Steve March Tormé was born in New York City to the multi-talented Mel Tormé and the former model, Candy Tockstein. They were divorced when Steve was two and a half years old. Shortly thereafter, Candy married the actor/comedian Hal March, who was the host of NBC-TV’s The $64,000 Question Show and subsequently starred in Neil Simon’s Come Blow Your Horn on Broadway.
An avid baseball player and fan growing up in Westchester County, N.Y., Steve dreamed of playing for the Yankees. While listening to games on the radio in the basement of their home, he discovered his love for music almost by accident. Following every game, he’d switch to the Top 40 music stations and find himself singing along with such artists as The Four Seasons, Nat King Cole, The Temptations, Ricky Nelson and Gene Pitney. With his natural ear for harmonies, his favorites quickly became and remain The Beatles. By the age of 12, he knew that he wanted to be a performer and at 13, he earned his first paycheck, fronting his own band.
After his family moved to Beverly Hills, he formed friendships with
other second generation “show biz kids” like Desi Arnaz Jr., Dean Martin
Jr., Miguel Ferrer, Carrie Fisher and Liza Minnelli while attending high
school. During this time, he continued to develop as a musician and his
influences grew to include Joni Mitchell, James Taylor, Todd Rundgren
and Steely Dan.
Following the early death of his stepfather, Steve rekindled his relationship
with his father Mel, and soon realized they had a great deal in common besides
a love for performing and various types of music. They also shared an avid interest
in vintage planes, trains and automobiles.
The first project that came to fruition was his CD Swingin’ at the Blue Moon Bar & Grille, recorded in large part with a crackerjack, L.A. based big band. One of the highlights is a live duet between Steve and his dad Mel on Straighten Up and Fly Right, which showcases a very cool, improvised “scat” lesson between student and pupil. That disc was followed up by The Night I Fell For You, featuring an alluring arrangement of the Lerner & Loewe classic On the Street Where You Live and a number of Steve’s original tunes, many penned with longtime collaborator Steve Rawlins. In reviews of both CDs, critics singled out a number of these new songs as “contemporary yet timeless, combining a wry sense of humor and a natural feel for romance, with classic melodies.”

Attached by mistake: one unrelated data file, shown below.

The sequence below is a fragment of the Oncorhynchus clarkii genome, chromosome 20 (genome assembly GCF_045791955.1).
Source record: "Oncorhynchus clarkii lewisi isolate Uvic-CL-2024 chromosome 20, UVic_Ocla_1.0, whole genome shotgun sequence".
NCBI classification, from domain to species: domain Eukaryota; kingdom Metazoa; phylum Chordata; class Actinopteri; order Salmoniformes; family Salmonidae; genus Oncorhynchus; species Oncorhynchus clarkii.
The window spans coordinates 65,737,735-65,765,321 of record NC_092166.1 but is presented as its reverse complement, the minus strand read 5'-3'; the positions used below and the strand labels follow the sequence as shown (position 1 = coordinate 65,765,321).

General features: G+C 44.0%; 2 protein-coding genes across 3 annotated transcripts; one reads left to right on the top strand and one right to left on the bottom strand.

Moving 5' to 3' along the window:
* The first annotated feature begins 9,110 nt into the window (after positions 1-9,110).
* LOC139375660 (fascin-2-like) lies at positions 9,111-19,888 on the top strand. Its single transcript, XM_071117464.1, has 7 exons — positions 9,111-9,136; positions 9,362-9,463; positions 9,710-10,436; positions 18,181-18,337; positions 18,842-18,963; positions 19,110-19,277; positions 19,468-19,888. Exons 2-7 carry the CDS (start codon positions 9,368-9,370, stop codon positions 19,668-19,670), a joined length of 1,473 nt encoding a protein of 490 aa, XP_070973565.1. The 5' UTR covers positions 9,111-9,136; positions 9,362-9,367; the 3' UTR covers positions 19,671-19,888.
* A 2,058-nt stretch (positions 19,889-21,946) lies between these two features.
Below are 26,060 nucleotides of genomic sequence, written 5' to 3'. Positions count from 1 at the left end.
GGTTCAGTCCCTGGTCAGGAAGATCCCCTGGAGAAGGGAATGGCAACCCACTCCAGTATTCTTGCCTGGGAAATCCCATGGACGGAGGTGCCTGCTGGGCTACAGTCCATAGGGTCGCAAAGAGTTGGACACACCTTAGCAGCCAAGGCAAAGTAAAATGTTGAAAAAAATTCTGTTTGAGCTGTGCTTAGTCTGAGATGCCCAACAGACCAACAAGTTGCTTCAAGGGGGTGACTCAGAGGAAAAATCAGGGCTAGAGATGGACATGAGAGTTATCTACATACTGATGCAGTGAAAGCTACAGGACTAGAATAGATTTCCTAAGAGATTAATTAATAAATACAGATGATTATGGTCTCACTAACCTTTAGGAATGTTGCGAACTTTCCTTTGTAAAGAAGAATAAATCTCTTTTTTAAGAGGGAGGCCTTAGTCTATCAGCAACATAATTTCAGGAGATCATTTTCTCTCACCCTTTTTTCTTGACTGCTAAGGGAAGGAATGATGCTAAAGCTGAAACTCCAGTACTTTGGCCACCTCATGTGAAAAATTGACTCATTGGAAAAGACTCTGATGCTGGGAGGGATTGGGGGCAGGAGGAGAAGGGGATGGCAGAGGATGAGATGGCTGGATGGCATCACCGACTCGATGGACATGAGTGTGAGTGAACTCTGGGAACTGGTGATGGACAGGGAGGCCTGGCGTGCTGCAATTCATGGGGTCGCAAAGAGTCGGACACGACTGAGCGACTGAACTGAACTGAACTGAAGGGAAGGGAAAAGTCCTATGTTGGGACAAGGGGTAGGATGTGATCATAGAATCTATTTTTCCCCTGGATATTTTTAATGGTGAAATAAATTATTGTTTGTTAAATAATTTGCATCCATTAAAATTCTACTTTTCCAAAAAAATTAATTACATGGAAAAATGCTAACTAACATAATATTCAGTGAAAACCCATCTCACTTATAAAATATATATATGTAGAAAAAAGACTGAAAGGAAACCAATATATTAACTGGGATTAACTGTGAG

two releases were followed up by The Essence of Love, which contains
some of the most romantic, well crafted standards ever written, including
Blue Skies, Stardust, Every Time We Say Goodbye and a playful duet with
jazz icon Diane Schuur on The One I Love Belongs To Somebody Else. His
current jazz CD, So Far (available through amazon.com and Steve’s website),
combines the most popular material from his first three CDs into one
“best of” recording.
Steve’s latest CD was just released at the end of 2009 and it’s entitled
“inside/out”. It’s a set of twelve brand new, original tunes written
entirely by Steve and is the first CD he’s recorded on which he not only
sings but plays keyboards and guitar as well. “Inside/out” was written
and recorded more in the “pop” vein that Steve was weaned on as a teenager
and young adult and it’s now available on CDBaby.com, Amazon.com and
With a full, rich voice that’s been described as “seductive” and “effortless” by the Los Angeles Times and a natural ability to connect with audiences, Steve March Tormé is putting his own stamp on the world of music.